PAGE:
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The Borders of Schengen


Edited By Alice Cunha, Marta Silva and Rui Frederico

Currently, we are witnessing a «border game» with participants on a global scale. The massive movement of illegal immigrants and refugees who have arrived in Europe over the last few months has led political leaders, activists’ movements and anonymous citizens to rethink practices and discourses. The media have multiplied news stories about mobilization initiatives that go well beyond the sphere of the state and even operate on the fringes of the law. Nationalism and identity issues have found their way onto the EU and its member-states’ agenda while the international community argues about the urgency to collaborate to address one of the greatest problems seen in Europe since the Second World War. Schengen borders have been suffering reconfigurations on an almost daily basis and Schengen has even been temporarily suspended in some countries, with the ghost of the end of the Union hovering over Europe.
The series of multidisciplinary texts collected in this book offer the reader a variety of perspectives on the understanding of the Schengen area. Broadly speaking, this volume includes reflections on subjects that embrace the debates on the concept and practices of the free movement of persons within Europe, the security dimension of the European Union, illegal immigration and migration management, human rights and the role of various players and interests.
This is the book to read if you wish to understand the latest developments in the Schengen area on its 30 th anniversary.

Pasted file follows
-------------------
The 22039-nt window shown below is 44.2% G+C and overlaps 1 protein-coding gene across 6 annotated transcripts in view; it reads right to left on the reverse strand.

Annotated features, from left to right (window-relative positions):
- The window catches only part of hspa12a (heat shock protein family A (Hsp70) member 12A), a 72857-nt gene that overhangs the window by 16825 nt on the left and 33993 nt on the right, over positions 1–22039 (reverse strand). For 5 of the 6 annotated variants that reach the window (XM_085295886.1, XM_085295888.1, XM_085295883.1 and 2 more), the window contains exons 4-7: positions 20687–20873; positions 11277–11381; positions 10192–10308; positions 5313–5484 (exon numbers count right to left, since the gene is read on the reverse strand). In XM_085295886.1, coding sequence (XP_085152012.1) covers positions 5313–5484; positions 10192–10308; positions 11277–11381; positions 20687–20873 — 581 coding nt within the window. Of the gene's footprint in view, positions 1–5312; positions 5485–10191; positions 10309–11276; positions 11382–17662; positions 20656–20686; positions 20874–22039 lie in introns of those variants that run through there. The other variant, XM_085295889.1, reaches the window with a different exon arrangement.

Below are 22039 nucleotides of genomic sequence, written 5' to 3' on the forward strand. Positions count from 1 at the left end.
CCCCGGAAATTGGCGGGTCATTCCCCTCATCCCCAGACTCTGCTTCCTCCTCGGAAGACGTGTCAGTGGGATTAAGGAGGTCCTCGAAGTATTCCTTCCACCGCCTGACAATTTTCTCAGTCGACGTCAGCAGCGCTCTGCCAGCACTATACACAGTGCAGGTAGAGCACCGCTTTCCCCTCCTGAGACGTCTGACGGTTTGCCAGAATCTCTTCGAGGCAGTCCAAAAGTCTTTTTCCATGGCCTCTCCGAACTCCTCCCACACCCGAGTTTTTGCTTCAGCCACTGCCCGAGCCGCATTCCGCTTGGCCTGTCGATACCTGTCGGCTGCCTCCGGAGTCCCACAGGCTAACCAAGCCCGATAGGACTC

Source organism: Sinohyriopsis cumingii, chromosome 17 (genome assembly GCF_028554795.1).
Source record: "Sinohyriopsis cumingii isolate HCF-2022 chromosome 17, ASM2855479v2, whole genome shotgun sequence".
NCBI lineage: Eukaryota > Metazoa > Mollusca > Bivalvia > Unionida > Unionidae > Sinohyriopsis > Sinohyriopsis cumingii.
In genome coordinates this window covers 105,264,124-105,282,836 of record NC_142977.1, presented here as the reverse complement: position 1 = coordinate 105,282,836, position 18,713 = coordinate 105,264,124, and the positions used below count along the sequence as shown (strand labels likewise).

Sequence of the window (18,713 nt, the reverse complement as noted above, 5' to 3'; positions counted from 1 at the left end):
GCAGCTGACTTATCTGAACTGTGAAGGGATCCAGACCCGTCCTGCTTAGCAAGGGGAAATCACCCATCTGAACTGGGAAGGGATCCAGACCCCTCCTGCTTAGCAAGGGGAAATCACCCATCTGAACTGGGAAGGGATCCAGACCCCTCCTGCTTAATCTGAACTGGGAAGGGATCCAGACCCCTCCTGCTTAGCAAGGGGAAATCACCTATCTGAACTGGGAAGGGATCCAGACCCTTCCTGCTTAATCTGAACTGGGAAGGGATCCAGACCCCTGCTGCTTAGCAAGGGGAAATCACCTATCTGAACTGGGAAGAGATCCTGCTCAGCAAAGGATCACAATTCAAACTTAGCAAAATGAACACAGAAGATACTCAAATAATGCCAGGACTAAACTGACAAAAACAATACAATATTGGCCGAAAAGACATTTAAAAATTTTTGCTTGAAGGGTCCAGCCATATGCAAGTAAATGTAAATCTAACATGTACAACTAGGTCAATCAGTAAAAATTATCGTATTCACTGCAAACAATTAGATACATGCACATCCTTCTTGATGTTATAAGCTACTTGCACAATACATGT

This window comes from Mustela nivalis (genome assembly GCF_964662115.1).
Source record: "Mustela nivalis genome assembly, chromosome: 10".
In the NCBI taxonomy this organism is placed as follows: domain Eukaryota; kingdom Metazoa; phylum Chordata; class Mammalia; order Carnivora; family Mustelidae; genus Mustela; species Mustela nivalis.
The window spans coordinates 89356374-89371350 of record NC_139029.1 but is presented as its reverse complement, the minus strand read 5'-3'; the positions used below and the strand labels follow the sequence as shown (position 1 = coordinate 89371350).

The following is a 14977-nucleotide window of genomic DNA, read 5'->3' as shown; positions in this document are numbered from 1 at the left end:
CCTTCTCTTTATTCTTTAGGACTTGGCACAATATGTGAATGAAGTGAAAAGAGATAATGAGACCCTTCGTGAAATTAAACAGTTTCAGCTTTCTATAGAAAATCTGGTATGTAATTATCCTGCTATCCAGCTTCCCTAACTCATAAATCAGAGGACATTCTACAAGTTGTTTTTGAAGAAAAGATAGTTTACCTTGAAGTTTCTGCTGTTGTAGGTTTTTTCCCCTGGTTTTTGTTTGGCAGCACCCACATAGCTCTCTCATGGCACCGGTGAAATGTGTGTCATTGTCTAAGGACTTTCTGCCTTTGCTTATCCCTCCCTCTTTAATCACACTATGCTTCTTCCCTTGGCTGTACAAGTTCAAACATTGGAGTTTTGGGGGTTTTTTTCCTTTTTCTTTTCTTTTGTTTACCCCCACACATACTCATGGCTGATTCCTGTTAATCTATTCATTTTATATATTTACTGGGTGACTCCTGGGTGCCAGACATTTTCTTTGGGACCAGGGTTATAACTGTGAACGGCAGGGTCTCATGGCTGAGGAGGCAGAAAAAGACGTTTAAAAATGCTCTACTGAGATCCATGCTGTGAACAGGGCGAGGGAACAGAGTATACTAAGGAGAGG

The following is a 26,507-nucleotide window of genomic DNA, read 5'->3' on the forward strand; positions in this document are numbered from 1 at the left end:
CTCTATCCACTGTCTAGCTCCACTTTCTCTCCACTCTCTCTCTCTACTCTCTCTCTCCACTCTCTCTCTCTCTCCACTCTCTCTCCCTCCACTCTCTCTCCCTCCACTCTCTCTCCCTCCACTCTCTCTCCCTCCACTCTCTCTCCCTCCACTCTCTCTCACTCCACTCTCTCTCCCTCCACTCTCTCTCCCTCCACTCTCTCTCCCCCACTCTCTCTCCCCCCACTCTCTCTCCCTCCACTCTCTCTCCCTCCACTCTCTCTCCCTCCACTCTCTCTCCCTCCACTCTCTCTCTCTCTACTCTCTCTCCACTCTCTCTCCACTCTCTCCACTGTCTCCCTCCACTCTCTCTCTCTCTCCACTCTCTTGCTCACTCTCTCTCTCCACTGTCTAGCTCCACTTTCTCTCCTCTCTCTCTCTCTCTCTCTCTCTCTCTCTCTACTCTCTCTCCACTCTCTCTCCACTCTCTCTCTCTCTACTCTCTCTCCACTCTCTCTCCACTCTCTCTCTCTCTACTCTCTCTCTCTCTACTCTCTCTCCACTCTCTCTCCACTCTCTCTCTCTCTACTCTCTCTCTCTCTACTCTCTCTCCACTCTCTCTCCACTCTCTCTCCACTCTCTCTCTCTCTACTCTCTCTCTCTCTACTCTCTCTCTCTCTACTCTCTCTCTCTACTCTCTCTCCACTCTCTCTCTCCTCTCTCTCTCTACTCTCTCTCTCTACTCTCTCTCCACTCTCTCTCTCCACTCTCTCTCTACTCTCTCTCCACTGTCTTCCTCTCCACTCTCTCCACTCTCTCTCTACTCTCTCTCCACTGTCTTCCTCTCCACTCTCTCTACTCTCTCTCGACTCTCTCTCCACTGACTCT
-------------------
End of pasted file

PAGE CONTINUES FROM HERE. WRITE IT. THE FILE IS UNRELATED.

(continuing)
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Dialogues beyond the ‘fortress Europe’ : Tracing back the genesis and evolution of the ‘free circulation of persons’ concept through EP Schengen Area debates, 1985-2015


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Dialogues beyond the ‘Fortress Europe’

Tracing back the Genesis and Evolution of the ‘Free Circulation of Persons’ Concept through EP Schengen Area Debates, 1985-2015


Abstract: This contribution aims to enhance the mapping and critical analysis of the evolving priorities and policy-making objectives of the EP key players upholding or resisting the building of the Schengen Area and, more particularly, the consolidation of the principle of the free circulation of persons within the EU. As this historical process touches upon the complexities of the construction of transnational identities, it also aspires to provide the complementary methodological viewpoints of history of concepts and critical discourse analysis for the study of socio-political relations and democratic decision-making. Indeed, the unconventional EP debates on this matter can help us to elucidate if free movement of persons was being granted as a subsidiary concession or if it constituted and end in itself, being, therefore, in direct relation with EU foundational propositions and long term hopes based on the principles of solidarity and sustainability. In short, the critical examination of such documentary corpus could play an essential role in empowering EU citizens and residents arguments against any possible involution of the Schengen area into the largely condemned ʻFortress Europe’. Hence, it could also aid to re-encounter that particular version of European integration devoted to transforming stumbling blocks into stepping-stones.

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